Harmonic Balancer Information


2005 3500 158
I personally have no issue reusing the washer if its in good condition. The bolt must be replaced though.

The flywheel lock is MB specific, don't attempt without one. I don't know of any store that loans one.
I just replaced my HB and bought the kit from Europarts SD it didn't come with a new washer either? The old one looked fine just a little rusty, how important is a new washer in your opinion?
Couple thoughts on this topic:

First, thanks to the people who put in a lot of work to make this forum a valuable resource. It saved me abut $600 this week. I would not have been able to replace my harmonic balancer without the help of this forum.

Second, I also would not have been able to do this job without a quarter inch drive E10 deep socket. People make a big deal out of the tools needed to remove and re-torque the bolt on the crankshaft, but getting the bolts in and out to put the fly wheel locking key in would not have been possible without this rather specialty socket I got to replace my door hinges. I got a cheap set of quarter inch drive E sockets from harbor freight and they've held up.

Third, speaking of Harbor Freight, I was able to do this job by myself with their Icon 36" 3/4" drive breaker bar and Pittsburgh 3/4" drive torque wrench. Getting the bolt out and back in were the easiest parts of the job.

Fourth, the Florida Van Man crew has been able to get enough clearance to do the job from underneath without removing anything by driving the front end up on blocks on a sloped driveway. I tried something similar but was not able to create enough space. I had to remove the fan and the fan shroud and do the work from the top. That was by far the hardest part, and I broke two flat head screw drivers jammed against the water pump bolts. Amazon sells some not crazy expensive wrenches that are supposed to fit on those bolts. I might consider that if you are going to do this as that was by far the most unpleasant part of this.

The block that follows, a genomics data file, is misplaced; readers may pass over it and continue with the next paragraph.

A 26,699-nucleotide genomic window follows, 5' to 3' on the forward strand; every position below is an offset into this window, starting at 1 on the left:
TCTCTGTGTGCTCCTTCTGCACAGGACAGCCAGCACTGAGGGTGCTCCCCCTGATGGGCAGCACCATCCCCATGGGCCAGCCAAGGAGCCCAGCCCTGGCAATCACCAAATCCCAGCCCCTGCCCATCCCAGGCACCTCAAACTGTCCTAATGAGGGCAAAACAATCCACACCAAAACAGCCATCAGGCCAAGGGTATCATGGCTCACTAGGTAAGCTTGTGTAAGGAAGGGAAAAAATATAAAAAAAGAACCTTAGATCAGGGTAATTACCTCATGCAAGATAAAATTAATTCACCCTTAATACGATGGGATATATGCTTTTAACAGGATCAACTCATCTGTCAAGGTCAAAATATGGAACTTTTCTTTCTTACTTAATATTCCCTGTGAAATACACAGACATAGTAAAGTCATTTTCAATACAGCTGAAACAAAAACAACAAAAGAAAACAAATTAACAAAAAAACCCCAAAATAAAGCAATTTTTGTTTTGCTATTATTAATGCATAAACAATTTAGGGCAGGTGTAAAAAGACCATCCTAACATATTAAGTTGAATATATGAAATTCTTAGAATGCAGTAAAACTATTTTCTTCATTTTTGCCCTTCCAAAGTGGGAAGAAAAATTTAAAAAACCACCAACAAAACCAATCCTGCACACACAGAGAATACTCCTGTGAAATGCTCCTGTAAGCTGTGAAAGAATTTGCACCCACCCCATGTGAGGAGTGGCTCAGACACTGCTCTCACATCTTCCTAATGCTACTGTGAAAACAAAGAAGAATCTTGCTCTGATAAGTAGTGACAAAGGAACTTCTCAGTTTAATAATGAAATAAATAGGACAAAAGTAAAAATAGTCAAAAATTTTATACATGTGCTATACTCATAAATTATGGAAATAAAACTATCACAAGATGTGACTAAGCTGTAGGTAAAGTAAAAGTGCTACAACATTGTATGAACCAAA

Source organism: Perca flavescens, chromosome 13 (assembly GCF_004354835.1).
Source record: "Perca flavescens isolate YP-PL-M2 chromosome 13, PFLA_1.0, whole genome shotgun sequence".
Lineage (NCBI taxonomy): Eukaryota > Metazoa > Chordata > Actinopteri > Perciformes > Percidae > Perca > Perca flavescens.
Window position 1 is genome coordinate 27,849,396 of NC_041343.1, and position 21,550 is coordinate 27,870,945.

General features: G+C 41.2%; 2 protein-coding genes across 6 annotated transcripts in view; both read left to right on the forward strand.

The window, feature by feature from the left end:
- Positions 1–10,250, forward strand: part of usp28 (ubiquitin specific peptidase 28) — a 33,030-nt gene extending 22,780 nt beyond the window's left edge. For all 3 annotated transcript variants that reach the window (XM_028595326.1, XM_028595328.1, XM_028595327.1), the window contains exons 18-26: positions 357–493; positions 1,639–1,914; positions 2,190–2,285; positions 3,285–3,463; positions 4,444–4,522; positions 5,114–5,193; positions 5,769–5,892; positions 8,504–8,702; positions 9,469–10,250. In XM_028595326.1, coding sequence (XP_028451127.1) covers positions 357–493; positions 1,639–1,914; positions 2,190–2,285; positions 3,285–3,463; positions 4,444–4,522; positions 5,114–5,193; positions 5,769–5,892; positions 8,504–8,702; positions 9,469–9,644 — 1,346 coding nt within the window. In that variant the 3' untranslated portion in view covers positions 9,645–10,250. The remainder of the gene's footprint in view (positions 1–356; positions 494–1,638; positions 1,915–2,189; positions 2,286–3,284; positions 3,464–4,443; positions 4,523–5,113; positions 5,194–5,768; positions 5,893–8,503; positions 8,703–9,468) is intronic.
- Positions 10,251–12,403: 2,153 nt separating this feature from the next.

Fifth, the second hardest part was finagling the flywheel lock in. I have no advice other than it will go at some point, you just have to keep trying. The $20 I got off amazon with free two day shipping worked great, ymmv.


Well-known member
Some recent information for seal installation thanks to Lindenengineering Dennis. :thumbup:

First oil seals have multiple applications , hence that seal will fit other vehicles.
The protector sleeve presence is commonplace on that type of wiper edge seal.
It forms two functions.
a) it keeps the seal lip round and not deform in storage.
b) Should the seal be installed on shaft or boss where the shaft has a step on it, the protector expands the lip enough not to get torn/ruptures by pushing it over a sharp machine edge.
This is a common skilled mechanic activity to ensuring you don't tear the seal during installation.

Sometimes we place ring of masking or duct tape on the sharp edge to protect the a seal lip then peel it off after seal placement when there is no expander sleeve supplied with the seal . Its basically what the good mechanics have been doing for decades.

In the case of this crank pulley there is no risk because the seal simply fits into the timing case and the smooth pulley stub will expand the lip without injury.
If there is a concern its to ensure the seal is dead square and properly place in the timing case
More techniques required !


New member
Hey guys, I'm having trouble removing the ring from the HB. The ring is completely loose, but I can't get it to pass in between where is at and the fan / coolant pump.
Do you have any tips of how to get it off? Thank you


2006 T1n 118 Sprinter
The balancer is the whole piece. When the ring is loose, you should replace the whole part.


New member
I know but the OP and other sources suggest to remove the ring stat to be able to take it to a shop/home, and then replace the HB.

If the ring loosens and makes noise, then removal of the failed ring allows full operation until repairs can be effected.